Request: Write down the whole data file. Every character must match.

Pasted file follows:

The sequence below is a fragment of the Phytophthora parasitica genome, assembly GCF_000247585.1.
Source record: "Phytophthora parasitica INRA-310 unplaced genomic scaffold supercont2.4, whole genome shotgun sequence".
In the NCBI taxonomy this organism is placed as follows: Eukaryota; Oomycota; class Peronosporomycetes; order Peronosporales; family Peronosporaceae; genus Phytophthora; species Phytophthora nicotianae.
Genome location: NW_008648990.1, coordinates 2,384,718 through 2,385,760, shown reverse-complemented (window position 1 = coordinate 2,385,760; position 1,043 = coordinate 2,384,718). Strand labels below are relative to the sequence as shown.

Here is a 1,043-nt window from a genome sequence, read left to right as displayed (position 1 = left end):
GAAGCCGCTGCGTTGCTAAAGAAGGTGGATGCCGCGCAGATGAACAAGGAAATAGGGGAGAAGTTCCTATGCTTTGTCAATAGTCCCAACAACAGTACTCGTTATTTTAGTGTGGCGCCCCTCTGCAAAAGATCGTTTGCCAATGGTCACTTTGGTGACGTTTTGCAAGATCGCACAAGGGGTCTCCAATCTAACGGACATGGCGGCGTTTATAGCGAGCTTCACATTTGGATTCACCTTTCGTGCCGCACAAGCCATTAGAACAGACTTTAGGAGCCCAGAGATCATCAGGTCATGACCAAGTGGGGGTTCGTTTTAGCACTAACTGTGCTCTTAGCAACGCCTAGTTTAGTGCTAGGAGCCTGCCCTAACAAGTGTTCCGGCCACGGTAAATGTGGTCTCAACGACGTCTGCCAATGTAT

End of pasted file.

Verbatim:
The sequence below is a fragment of the Phytophthora parasitica genome, assembly GCF_000247585.1.
Source record: "Phytophthora parasitica INRA-310 unplaced genomic scaffold supercont2.4, whole genome shotgun sequence".
In the NCBI taxonomy this organism is placed as follows: Eukaryota; Oomycota; class Peronosporomycetes; order Peronosporales; family Peronosporaceae; genus Phytophthora; species Phytophthora nicotianae.
Genome location: NW_008648990.1, coordinates 2,384,718 through 2,385,760, shown reverse-complemented (window position 1 = coordinate 2,385,760; position 1,043 = coordinate 2,384,718). Strand labels below are relative to the sequence as shown.

Here is a 1,043-nt window from a genome sequence, read left to right as displayed (position 1 = left end):
GAAGCCGCTGCGTTGCTAAAGAAGGTGGATGCCGCGCAGATGAACAAGGAAATAGGGGAGAAGTTCCTATGCTTTGTCAATAGTCCCAACAACAGTACTCGTTATTTTAGTGTGGCGCCCCTCTGCAAAAGATCGTTTGCCAATGGTCACTTTGGTGACGTTTTGCAAGATCGCACAAGGGGTCTCCAATCTAACGGACATGGCGGCGTTTATAGCGAGCTTCACATTTGGATTCACCTTTCGTGCCGCACAAGCCATTAGAACAGACTTTAGGAGCCCAGAGATCATCAGGTCATGACCAAGTGGGGGTTCGTTTTAGCACTAACTGTGCTCTTAGCAACGCCTAGTTTAGTGCTAGGAGCCTGCCCTAACAAGTGTTCCGGCCACGGTAAATGTGGTCTCAACGACGTCTGCCAATGTAT